Asbestos exposure is a pressing concern for Navy vets who served on ships built from the 1930s to the early 1980s. A once-praised building material, asbestos played a crucial role in shipbuilding during the 20th century thanks to its exceptional heat resistance and insulating properties. The mineral was a lurking danger on the Navy ships, and no one considered the threat emerging when its microscopic fibers were released into the air and inhaled.

Progressively degrading health after longtime asbestos exposure

Each branch of the U.S. Military relied for decades on products containing asbestos, but former Navy service members were at an exceedingly high risk of asbestos exposure. They worked and lived close to items made with asbestos during the years of duty, mostly unaware of the hidden danger. With the toxic material in every compartment of the naval vessels, all personnel onboard risked exposure to asbestos.

The repercussions of asbestos exposure are grave. The inhaled or ingested asbestos fibers cause draining illnesses in the long haul after embedding in the body’s tissues, primarily in the lungs. The fact that asbestos-related diseases usually take many years to develop means that Navy veterans exposed to asbestos during their service may only now be experiencing the harmful effects.

Facing challenges by acting promptly, just like in the Navy

Discovering the link between their health condition and military service can be overwhelming for veterans. Aside from the physical affection, there’s an emotional toll often underestimated and overlooked. Many veterans may feel isolated and unsupported, an additional emotional toll that can worsen their health issues.

Circumstances like these call for reflexes deeply ingrained during their service in the Navy, and veterans need to take proactive steps to safeguard their health:

  • Regular health exams: Making regular medical exams and being open about military service and potential asbestos exposure on the ships is crucial. Early detection improves treatment outcomes and adds years to life. Therefore, veterans should request periodic chest X-rays, as they reveal changes caused by the inhaled asbestos fibers and are an accessible diagnostic procedure for malignant and benign asbestos-related illnesses.

Lungs are first damaged by inhaled asbestos fibers, and a relevant test for their health is the pulmonary function test  (also known as the breathing test). It is a diagnostic tool that shows results for lung expansion capacity and oxygen intake volume – values necessary to treat asthma, emphysema, and other chronic lung problems caused by asbestos exposure.

Asbestos diseases are complex and thus often misdiagnosed because they produce symptoms similar to common respiratory illnesses, so seeking a second doctor’s opinion is advisable. Veterans with Medicare or Medicaid should also go outside the VA and ask for a pulmonary specialist’s assessment. Private insurance may provide extra options for vets so that former Navy personnel may have coverage for various specialty consultations. There are cases of asbestos-related diseases in advanced stages where Navy vets received an exact diagnosis after a separate consultation with a pulmonologist.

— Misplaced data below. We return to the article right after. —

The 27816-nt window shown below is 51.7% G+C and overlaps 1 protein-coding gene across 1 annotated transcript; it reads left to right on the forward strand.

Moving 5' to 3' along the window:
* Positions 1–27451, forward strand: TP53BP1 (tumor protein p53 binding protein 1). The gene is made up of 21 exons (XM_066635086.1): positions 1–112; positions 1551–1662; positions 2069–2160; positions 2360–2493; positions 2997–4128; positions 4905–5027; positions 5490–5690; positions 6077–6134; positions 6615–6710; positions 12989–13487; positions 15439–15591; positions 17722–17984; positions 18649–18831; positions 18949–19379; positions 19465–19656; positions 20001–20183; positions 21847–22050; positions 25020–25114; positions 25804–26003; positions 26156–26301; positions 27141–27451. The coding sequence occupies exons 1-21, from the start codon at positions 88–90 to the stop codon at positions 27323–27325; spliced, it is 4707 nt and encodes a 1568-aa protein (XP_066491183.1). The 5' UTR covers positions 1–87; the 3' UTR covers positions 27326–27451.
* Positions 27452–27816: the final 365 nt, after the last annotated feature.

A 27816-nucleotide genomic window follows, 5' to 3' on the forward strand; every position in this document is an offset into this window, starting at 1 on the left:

• Know your rights: Veterans who think they may have been exposed to asbestos during their service should know their legal rights and options. Legal avenues and compensation programs are available to assist those harmed by asbestos exposure.

As a veteran, you have the legal right to seek monetary compensation from asbestos trust funds and apply for VA disability benefits. Asbestos trust funds are an essential source of remuneration for individuals injured by occupational exposure, including former Navy personnel. These funds were established by liable companies that entered bankruptcy protection and have approximately $37 billion currently available for claimants. Navy veterans harmed by asbestos exposure during service can file a claim for compensation with both asbestos trust funds and Veterans Affairs.

It’s essential to know that the amount received from asbestos trust funds will not affect your VA disability claim, as financial-wise, the VA’s only interest is to prevent veterans from claiming compensation repeatedly for the same illness. For that reason, veterans can be sure that the money received from asbestos trust funds will not affect the VA’s decision about their disability claim. Although trusts grant the most amount for mesothelioma ($300,000-$400,000), other asbestos illnesses can still receive substantial pay.

In addition, Navy vets who file claims with asbestos trust funds first and get approved will have comprehensively evaluated documentation at their hands, which will considerably speed up their VA claim approval process. The same trust funds recompense those exposed secondhand, like veterans’ family members. They may file for compensation if they have health issues stemming from indirect exposure to the toxic asbestos fibers.

  • Spread information: Veterans can play a pivotal role in educating their communities and fellow service members about the risks of asbestos exposure. By sharing their experiences and knowledge, they can give valuable information to others who served the country.

As we honor the devotedness and commitment of our Navy veterans, let us also admit our responsibility to protect their health and well-being. Awareness of asbestos exposure is an integral part of this responsibility. By drawing attention to this covert danger, we can ensure that those who served on the Navy ships receive the deserved care and support.

About the author:

Cristina Johnson is a Navy veteran advocate for Asbestos Ships Organization, a nonprofit whose primary mission is to raise awareness and educate veterans about the dangers of asbestos exposure on Navy ships and assist them in navigating the VA claims process. For more information, please visit our page.